Brad Staggs has been a beekeeper for 7 years. Currently he has 20 active hives, most at his family’s Apple Road Farm. He attended a queen rearing class in 2016 taught by Cory Stevens and has since been rearing his own queens and selling the extras. For the last four years he’s placed bait hives all over the county to catch swarms, and he advertises on Facebook as a swarm catcher. Many individuals, businesses, and schools have responded with swarm calls. Most of his queen rearing has been using these swarms to find the best stock for his area. He has a BSE and a BA in instrumental music as well as a BSN in nursing all from MSSU. He’s currently working as a nurse and has 10 years of experience as a certified teacher in Missouri. He took some graduate courses at SEMO while a teacher before he made the decision to change careers to nursing.
Dr. Richard C. Wilson, F.A.A.O. graduated from the University of Missouri – St. Louis College of Optometry in 1997 where he received special training in pediatrics, ocular disease and contact lenses. Prior to optometry school, Dr. Wilson graduated from Central Methodist College in 1986, taught public school in rural Missouri, and served in the U.S. Army during Desert Storm. Dr. Wilson was one of the first optometrists to pass the American Board of Optometry’s Board Certification examination and has participated as principal investigator in dozens of clinical research projects regarding contact lenses, lens care solutions, and myopia reduction in children.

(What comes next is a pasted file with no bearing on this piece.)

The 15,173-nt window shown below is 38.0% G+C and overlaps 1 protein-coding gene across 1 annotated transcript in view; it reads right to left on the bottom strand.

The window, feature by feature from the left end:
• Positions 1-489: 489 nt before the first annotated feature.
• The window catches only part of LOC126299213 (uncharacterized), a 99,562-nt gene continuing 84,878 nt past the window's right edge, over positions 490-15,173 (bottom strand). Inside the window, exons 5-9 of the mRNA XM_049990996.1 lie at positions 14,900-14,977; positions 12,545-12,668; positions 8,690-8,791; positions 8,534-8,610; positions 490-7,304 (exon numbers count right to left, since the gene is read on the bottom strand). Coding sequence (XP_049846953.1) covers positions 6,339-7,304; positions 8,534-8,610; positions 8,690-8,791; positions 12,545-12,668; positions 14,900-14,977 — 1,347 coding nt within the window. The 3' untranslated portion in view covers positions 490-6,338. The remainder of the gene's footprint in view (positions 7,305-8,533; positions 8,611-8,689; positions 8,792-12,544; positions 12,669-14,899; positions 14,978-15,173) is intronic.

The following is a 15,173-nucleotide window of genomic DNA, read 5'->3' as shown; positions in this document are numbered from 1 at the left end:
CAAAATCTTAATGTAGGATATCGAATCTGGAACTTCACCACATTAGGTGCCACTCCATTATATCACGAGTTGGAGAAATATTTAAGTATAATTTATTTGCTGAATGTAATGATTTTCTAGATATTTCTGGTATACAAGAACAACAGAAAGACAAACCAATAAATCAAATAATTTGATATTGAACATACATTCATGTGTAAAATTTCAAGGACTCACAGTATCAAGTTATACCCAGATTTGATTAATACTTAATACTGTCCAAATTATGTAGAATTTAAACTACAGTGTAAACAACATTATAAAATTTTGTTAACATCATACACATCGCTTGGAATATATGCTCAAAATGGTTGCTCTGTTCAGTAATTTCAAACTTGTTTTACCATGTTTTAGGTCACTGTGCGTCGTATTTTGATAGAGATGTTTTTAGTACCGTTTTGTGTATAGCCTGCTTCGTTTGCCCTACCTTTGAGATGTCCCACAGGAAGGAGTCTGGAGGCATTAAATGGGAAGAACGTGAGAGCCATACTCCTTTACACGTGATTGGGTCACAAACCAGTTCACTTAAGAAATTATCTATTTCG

In addition to being a past president of the Missouri Optometric Association Board of Directors, Dr. Wilson also is the proud recipient of the MOA’s 2001 Young Optometrist of the Year award and in 2003 the MOA named him their Optometrist of the Year. While serving as Adjunct Associate Clinical Professor at the UM – St. Louis College of Optometry, Dr. Wilson has helped educate and prepare the next generation of optometrists for their work in the profession.
Outside of optometry, Dr. Wilson enjoys singing and directing the Circuit Riders, a gospel men’s vocal group as well as playing trombone and bass. Recently, he and his wife, Janie, have opened their Christmas tree and energy farm, Wilson’s Whispering Pines – including bed and breakfast, bee keeping, Christmas trees, pumpkins, chickens, obstacle course, hiking trails, observatory, tae kwon do studio, and retreat and wedding venue.
Jason Foley – Owner of Foley’s Russian Bees, and Honey Hollow Apiary and Gardens LLC. Jason lives a short distance north of Indianola, Ia. His main occupation is breeding queens and shipping them all over the U.S. Jason became a beekeeper in 2005 with a single hive and a nerdy curiosity. Within a couple of years he did his first grant project and received training in instrumental insemination under Sue Cobey. Since then he has been an active student through the University of Florida’s (UF) master beekeeper program and received his master’s certification in 2016. He is also the recipient of UF’s “Beekeeper of the Year” award for the consecutive years of 2015, 2016, 2017, and 2018. Jason is a member of the Iowa Honey Producers Association, the Des Moines Backyard Beekeepers, and the Central Iowa Beekeepers Association.